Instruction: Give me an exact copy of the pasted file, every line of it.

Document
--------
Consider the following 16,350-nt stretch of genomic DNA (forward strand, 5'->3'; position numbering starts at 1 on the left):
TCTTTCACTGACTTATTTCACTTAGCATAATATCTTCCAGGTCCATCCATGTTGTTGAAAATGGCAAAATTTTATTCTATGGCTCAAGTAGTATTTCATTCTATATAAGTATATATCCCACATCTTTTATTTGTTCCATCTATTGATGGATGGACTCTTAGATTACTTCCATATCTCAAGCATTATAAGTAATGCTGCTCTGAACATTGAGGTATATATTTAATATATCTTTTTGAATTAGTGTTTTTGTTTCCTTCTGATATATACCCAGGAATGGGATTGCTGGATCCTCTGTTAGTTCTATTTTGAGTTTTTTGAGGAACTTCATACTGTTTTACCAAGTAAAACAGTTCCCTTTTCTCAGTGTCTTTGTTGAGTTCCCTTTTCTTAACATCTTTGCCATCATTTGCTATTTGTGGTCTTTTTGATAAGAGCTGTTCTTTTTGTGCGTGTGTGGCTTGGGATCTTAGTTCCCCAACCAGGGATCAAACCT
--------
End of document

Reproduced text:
Consider the following 16,350-nt stretch of genomic DNA (forward strand, 5'->3'; position numbering starts at 1 on the left):
TCTTTCACTGACTTATTTCACTTAGCATAATATCTTCCAGGTCCATCCATGTTGTTGAAAATGGCAAAATTTTATTCTATGGCTCAAGTAGTATTTCATTCTATATAAGTATATATCCCACATCTTTTATTTGTTCCATCTATTGATGGATGGACTCTTAGATTACTTCCATATCTCAAGCATTATAAGTAATGCTGCTCTGAACATTGAGGTATATATTTAATATATCTTTTTGAATTAGTGTTTTTGTTTCCTTCTGATATATACCCAGGAATGGGATTGCTGGATCCTCTGTTAGTTCTATTTTGAGTTTTTTGAGGAACTTCATACTGTTTTACCAAGTAAAACAGTTCCCTTTTCTCAGTGTCTTTGTTGAGTTCCCTTTTCTTAACATCTTTGCCATCATTTGCTATTTGTGGTCTTTTTGATAAGAGCTGTTCTTTTTGTGCGTGTGTGGCTTGGGATCTTAGTTCCCCAACCAGGGATCAAACCT